Several configurations for the replacement of the aging Interstate 5 bridge over the Columbia River were unveiled late last month.
During a May 25 meeting of the Interstate Bridge Replacement Program (IBRP) Executive Steering Group, program administration showed examples of the bridge that included single and double-level configurations, as well as a moveable span similar to the current bridge’s operation.
The visualizations are not examples of what will be the final design of the replacement, IBRP Administrator Greg Johnson said.
“What we’re trying to show is some of the potential, to get folks to think about what they want this bridge to look like in context,” Johnson said.
The images shown at the meeting showed four vantage points from both the Washington and Oregon sides. Johnson said more vantage points will be added as the program continues.
The visualizations did not include where the bridges touched down into Washington and Oregon due to those design elements not being ready, Johnson said.
Although many details were left out, having something for people to see is important to the IBRP as it makes its way through the multi-year process prior to breaking ground on the replacement.
“We know folks are chomping at the bit to see what the potential bridge types and configurations could be,” Johnson said.
Six configurations were shown at the meeting. Those included bridges with extradosed and finback constructions, which had pillars extending above the level of traffic.
Other visualizations included a concrete design similar to the Interstate 205 bridge to the east and one using steel girders. Compared to concrete, steel construction requires maintenance like painting, which leads to cost savings up front but a need to maintain it in the long run, Johnson said.
Only one of the bridges had a double-level configuration similar to what was seen with the Columbia River Crossing project.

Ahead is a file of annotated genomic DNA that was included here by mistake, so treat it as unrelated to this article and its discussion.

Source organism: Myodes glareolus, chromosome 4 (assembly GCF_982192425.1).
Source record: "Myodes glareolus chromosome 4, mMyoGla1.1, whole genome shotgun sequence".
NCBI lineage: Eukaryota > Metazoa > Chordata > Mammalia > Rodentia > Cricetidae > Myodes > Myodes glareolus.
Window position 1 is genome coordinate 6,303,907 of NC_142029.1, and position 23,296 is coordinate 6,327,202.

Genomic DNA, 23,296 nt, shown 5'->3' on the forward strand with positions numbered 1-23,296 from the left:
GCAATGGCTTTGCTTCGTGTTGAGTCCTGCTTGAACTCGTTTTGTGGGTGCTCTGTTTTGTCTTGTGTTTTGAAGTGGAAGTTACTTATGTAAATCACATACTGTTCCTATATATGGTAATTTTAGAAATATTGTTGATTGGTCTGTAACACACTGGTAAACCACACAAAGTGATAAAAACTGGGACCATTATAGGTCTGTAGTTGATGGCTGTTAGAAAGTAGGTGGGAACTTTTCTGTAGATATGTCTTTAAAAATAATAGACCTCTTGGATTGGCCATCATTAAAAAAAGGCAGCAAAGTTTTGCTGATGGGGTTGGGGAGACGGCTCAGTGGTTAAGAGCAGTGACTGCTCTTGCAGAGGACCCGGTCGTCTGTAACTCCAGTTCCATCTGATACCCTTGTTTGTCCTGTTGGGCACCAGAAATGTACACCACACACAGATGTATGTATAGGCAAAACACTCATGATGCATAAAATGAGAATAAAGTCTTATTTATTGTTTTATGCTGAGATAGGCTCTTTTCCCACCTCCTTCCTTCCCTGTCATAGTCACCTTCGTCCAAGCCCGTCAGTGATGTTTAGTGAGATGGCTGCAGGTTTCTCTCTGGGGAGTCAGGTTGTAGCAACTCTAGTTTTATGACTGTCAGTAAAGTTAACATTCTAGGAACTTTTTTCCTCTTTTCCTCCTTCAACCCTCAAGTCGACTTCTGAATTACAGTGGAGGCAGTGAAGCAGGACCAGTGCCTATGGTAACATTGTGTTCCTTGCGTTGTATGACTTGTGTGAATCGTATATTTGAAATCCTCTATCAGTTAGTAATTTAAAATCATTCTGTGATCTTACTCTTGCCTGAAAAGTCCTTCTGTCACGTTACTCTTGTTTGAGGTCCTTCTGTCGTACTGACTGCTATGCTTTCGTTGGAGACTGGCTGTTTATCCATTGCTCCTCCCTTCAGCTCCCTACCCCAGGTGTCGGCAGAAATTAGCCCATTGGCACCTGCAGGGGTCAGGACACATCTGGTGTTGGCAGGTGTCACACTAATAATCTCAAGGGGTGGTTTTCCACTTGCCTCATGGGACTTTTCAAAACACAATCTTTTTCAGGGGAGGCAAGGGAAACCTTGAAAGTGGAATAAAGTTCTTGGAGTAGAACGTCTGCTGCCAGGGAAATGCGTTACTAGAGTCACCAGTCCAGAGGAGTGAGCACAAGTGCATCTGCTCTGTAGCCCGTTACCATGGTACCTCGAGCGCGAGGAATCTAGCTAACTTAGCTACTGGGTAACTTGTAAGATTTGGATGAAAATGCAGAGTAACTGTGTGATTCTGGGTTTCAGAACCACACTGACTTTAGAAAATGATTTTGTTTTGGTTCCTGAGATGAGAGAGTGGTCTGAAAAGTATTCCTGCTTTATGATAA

The last visualization included a moveable span, something the IBRP began studying more recently, following a requirement from federal regulators to include it in the process.
The U.S. Coast Guard identified users that would be impacted by a clearance of 116 feet, IBRP assistant administrator Ray Mabey said. That height was permitted by the Coast Guard during the Columbia River Crossing. Now, they have identified current users of water traffic that would be impacted by that low clearance.
Mabey wasn’t able to talk much about the discussions with those users on solutions, but said there’s been “healthy exchange” between the program and those who would potentially be impacted.
The moveable span would raise the platform vertically, which is similar to how the existing bridge operates. Johnson said a drawbridge was considered, but the span lengths proved infeasible.
All of the designs included fewer pillars in the water than the existing bridge. They all keep the pier areas the same to keep in line with previous environmental agreements, Johnson said. The designs also shift the highest clearance for water traffic closer to the center of the river.
The general configurations of single and double-level bridges, alongside the moveable span, will be included as the program continues through its environmental review process, IBRP assistant administrator Frank Green said.
The IBRP Executive Steering Group is composed of a number of representatives of local governments, transportation departments and stakeholder agencies with interests in the program. That includes Southwest Washington Regional Transportation Council Director Matt Ransom, who was excited to see the visualizations, particularly because the most popular questions he hears are from those who are curious about his work with the executive steering group.
“The first thing my neighbors ask (is) what’s it going to look like,” Ransom said.
He encouraged more public outreach on the design aspect as the project dives more into the details.
“Aside from the details that we’re worried about, people want to have a bridge that they’re proud of,” Ransom said.
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